WATCH: Family of Man Killed by Macon County Deputy Disputes Law Enforcement Claims

MACON COUNTY, N.C. — The family of a man killed by a Macon County Sheriff’s Deputy is disputing law enforcement claim about exactly what happened that night.

In a press release Monday, Macon County Sheriff Robert Holland said a deputy was responding to a call about a neighbor dispute on Pheasant Road late Sunday night. Sheriff’s office officials said the resident was armed and confrontational when the deputy arrived just before midnight

According to Sheriff Holland, the deputy was “confronted by an armed suspect. The deputy gave repeated commands to drop the weapon. The suspect took aggressive action toward the deputy, prompting the deputy to discharge his weapon in self-defense which struck and killed the suspect.” Scott Knibbs died at the scene

“The deputy made several commands for him to put his weapon down. The individual made an aggressive action toward my officer, at which time, in a self-defense manner, discharged his firearm striking the individual,” Sheriff Robert Holland said.

Attorneys hired by the Knibbs’ family released the following statement on Tuesday:

Mark R. Melrose and Adam R. Melrose of Melrose Law have been retained to represent the family of Scott Knibbs who was killed by a Macon County Sheriff’s Deputy.

Scott was home with his wife, his 13 year old son, his 22 year old daughter, and his 5 month old grandson in a home they purchased 5 years ago. Earlier that evening, Scott told a man who had pulled into the Knibbs’ driveway looking for a house party next door to leave and not return. Around midnight, a man’s voice was heard yelling from the front of their home.

There was no patrol car parked outside the Knibbs home, no blue lights, and no advance warning that a rookie police officer was approaching their home. Scott was concerned for the safety of his family. Scott retrieved the shotgun he kept in the bedroom for self-defense. Scott then walked towards the front door to see who was yelling at his family’s front door.

The man yelled demands from outside on the porch. Seconds later the Deputy fired multiple shots from outside the Knibbs house, through a front window, striking Scott. Scott never had a chance to open the front door, or speak to the officer. Scott bled to death just a few steps away from the front door in his own dining room. The Deputy did not administer first-aid while he awaited backup from other officers and EMS.

Scott worked in construction, and was married to his wife, Missy, for 25 years. He had no criminal record. He had nothing but respect for law enforcement. In fact, Scott had graduated from Basic Law Enforcement Training at Southwestern Community College in the 1990’s. Scott and his family attended the Cullasaja Assembly of God for the past 25 years.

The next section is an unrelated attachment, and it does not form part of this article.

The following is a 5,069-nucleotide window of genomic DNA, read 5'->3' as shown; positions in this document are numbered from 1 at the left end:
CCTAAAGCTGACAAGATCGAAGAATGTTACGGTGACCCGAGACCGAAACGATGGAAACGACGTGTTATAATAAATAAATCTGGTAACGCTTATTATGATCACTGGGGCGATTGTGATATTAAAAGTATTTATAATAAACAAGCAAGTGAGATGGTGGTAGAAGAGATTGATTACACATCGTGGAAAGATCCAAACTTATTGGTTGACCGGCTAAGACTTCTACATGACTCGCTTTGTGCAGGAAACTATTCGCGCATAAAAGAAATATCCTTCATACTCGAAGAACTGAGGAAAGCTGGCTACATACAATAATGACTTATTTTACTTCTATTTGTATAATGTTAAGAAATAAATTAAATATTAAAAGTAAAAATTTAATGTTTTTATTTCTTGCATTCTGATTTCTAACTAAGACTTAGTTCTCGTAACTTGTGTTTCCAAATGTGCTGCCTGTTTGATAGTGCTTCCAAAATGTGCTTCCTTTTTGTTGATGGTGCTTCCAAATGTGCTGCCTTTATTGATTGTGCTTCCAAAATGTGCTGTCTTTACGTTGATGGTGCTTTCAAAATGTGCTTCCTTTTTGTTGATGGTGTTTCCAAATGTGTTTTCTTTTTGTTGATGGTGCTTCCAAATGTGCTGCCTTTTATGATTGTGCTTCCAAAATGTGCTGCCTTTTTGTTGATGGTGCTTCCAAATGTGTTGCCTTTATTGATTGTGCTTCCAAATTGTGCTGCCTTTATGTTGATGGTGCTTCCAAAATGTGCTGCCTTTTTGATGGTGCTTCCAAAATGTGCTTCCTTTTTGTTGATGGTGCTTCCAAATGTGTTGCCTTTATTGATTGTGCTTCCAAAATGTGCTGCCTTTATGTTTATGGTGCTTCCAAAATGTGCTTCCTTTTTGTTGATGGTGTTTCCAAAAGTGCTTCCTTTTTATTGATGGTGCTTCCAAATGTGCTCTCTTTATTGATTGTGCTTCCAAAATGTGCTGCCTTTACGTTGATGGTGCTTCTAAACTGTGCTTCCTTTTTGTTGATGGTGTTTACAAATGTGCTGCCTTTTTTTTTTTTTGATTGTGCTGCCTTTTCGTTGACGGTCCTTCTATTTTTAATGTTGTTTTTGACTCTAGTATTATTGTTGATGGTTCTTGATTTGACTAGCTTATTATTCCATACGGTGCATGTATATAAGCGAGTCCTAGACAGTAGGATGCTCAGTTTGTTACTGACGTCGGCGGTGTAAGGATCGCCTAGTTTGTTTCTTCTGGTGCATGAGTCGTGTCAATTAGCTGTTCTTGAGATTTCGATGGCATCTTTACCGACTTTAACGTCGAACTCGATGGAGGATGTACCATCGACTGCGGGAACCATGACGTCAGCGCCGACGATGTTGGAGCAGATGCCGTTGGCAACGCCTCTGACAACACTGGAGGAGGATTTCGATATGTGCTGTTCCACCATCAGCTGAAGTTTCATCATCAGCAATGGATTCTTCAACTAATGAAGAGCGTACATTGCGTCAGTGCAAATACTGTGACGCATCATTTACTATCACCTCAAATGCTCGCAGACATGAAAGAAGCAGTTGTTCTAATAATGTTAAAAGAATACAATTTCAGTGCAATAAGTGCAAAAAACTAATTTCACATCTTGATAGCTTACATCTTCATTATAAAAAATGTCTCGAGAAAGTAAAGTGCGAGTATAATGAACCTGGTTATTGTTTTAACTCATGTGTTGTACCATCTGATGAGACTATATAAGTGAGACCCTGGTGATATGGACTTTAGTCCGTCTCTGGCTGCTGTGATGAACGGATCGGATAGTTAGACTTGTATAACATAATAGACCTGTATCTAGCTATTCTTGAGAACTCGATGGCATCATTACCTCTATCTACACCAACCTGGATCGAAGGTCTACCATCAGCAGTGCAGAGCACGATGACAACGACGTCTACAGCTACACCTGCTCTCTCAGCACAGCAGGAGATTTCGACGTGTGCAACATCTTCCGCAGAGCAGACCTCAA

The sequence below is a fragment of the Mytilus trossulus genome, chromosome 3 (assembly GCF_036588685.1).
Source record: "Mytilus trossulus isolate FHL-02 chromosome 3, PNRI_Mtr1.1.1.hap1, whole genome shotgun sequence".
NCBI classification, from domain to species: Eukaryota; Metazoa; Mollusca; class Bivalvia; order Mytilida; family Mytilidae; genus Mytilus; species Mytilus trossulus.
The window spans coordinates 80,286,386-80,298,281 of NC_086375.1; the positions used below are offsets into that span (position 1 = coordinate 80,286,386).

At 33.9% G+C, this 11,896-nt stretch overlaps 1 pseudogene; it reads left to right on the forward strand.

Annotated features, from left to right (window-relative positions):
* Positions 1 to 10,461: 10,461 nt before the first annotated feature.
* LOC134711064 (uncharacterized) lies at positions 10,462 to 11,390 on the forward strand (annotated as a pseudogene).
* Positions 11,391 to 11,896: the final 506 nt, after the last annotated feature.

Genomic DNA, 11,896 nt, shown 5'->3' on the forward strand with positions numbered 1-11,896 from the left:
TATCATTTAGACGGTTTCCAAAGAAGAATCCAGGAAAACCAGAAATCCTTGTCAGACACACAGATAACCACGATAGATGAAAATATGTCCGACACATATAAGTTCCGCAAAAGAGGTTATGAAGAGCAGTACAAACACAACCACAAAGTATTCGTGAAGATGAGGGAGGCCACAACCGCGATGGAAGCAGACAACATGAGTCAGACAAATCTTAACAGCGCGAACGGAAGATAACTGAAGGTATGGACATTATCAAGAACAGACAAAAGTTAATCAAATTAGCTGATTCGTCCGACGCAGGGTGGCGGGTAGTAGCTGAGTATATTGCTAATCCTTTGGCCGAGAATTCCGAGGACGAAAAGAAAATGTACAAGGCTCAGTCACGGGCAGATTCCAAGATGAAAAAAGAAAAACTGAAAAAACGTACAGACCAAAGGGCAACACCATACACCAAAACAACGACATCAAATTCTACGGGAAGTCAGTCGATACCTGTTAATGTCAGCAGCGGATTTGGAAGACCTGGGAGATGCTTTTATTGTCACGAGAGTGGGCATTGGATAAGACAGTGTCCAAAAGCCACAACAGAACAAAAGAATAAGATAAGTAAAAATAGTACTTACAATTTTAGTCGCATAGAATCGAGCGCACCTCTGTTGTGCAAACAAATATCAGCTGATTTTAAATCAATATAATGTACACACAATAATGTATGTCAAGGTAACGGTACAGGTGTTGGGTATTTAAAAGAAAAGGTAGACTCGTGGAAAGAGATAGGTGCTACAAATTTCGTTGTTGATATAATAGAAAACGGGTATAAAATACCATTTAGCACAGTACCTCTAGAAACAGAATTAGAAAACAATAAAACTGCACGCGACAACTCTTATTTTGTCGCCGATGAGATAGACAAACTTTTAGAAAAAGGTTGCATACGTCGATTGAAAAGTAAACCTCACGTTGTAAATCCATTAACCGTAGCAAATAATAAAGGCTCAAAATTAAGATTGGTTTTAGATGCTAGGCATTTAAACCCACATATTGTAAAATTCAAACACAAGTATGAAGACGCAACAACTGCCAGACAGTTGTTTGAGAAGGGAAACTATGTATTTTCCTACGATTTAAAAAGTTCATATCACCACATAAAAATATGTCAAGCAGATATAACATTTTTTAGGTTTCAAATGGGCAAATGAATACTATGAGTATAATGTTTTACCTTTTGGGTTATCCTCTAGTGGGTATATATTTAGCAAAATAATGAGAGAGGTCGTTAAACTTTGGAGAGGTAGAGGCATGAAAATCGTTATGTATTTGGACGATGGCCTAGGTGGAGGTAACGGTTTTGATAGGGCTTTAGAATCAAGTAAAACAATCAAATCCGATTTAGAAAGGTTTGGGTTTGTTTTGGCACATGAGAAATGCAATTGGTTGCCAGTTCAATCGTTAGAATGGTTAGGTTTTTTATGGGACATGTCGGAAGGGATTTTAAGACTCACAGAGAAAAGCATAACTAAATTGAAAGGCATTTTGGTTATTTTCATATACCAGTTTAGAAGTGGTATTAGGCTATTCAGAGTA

This was apparently a complaint made by the neighbors who were renting a house next door. There was a high volume of traffic going up to the neighbor’s house at all hours. Contrary to initial reports of spiked boards in the roadway, the boards were actually speed bumps placed in the common roadway to slow visitors down as they passed the Knibbs home due to the children who frequently played in the front yard.

At this time we are actively investigating the circumstances of Scott’s death. We want to understand why an unverified middle-of-the-night complaint by a neighbor resulted in a rookie officer demanding entry into the Knibbs home unannounced. We want to understand why the officer had his weapon out. We want to learn what urgency existed for a solo Deputy to “investigate” a neighbor’s complaint in the middle of the night. We want to learn why this happened when the Deputy did not have a search warrant, arrest warrant, or probable cause to enter the home or arrest anyone within the home.

We have promised the Knibbs family to learn the truth of why Scott was killed in his own home from shots fired from outside his residence by a rookie officer.

Source: http://wlos.com/news/local/family-of-man-killed-by-macon-county-deputy-disputes-law-enforcement-claims

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Filming Cops
Filming Cops 4753 posts

Filming Cops was started in 2010 as a conglomerative blogging service documenting police abuse. The aim isn’t to demonize the natural concept of security provision as such, but to highlight specific cases of State-monopolized police brutality that are otherwise ignored by traditional media outlets.

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